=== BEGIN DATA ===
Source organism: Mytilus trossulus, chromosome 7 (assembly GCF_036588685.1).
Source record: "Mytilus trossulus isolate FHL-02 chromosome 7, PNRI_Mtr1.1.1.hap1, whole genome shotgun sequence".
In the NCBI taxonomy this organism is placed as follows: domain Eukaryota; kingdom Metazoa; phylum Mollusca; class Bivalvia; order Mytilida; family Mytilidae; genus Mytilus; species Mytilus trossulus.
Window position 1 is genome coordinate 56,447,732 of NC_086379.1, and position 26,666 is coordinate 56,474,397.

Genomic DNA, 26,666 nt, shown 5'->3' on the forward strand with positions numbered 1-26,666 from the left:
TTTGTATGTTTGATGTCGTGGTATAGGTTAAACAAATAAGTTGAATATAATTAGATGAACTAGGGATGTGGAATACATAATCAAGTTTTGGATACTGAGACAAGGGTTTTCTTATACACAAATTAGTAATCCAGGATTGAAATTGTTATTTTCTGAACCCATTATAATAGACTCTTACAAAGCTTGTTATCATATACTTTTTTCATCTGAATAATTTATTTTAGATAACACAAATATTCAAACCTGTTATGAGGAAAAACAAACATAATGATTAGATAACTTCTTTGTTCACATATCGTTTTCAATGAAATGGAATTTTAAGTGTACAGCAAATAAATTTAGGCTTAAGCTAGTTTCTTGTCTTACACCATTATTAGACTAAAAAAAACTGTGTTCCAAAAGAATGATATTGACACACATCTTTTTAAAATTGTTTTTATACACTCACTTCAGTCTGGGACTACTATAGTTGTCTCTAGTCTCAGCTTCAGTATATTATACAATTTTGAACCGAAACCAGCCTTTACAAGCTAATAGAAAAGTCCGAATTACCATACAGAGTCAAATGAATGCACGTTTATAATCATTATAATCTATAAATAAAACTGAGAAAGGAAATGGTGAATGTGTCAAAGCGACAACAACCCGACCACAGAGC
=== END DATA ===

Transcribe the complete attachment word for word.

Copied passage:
Source organism: Mytilus trossulus, chromosome 7 (assembly GCF_036588685.1).
Source record: "Mytilus trossulus isolate FHL-02 chromosome 7, PNRI_Mtr1.1.1.hap1, whole genome shotgun sequence".
In the NCBI taxonomy this organism is placed as follows: domain Eukaryota; kingdom Metazoa; phylum Mollusca; class Bivalvia; order Mytilida; family Mytilidae; genus Mytilus; species Mytilus trossulus.
Window position 1 is genome coordinate 56,447,732 of NC_086379.1, and position 26,666 is coordinate 56,474,397.

Genomic DNA, 26,666 nt, shown 5'->3' on the forward strand with positions numbered 1-26,666 from the left:
TTTGTATGTTTGATGTCGTGGTATAGGTTAAACAAATAAGTTGAATATAATTAGATGAACTAGGGATGTGGAATACATAATCAAGTTTTGGATACTGAGACAAGGGTTTTCTTATACACAAATTAGTAATCCAGGATTGAAATTGTTATTTTCTGAACCCATTATAATAGACTCTTACAAAGCTTGTTATCATATACTTTTTTCATCTGAATAATTTATTTTAGATAACACAAATATTCAAACCTGTTATGAGGAAAAACAAACATAATGATTAGATAACTTCTTTGTTCACATATCGTTTTCAATGAAATGGAATTTTAAGTGTACAGCAAATAAATTTAGGCTTAAGCTAGTTTCTTGTCTTACACCATTATTAGACTAAAAAAAACTGTGTTCCAAAAGAATGATATTGACACACATCTTTTTAAAATTGTTTTTATACACTCACTTCAGTCTGGGACTACTATAGTTGTCTCTAGTCTCAGCTTCAGTATATTATACAATTTTGAACCGAAACCAGCCTTTACAAGCTAATAGAAAAGTCCGAATTACCATACAGAGTCAAATGAATGCACGTTTATAATCATTATAATCTATAAATAAAACTGAGAAAGGAAATGGTGAATGTGTCAAAGCGACAACAACCCGACCACAGAGC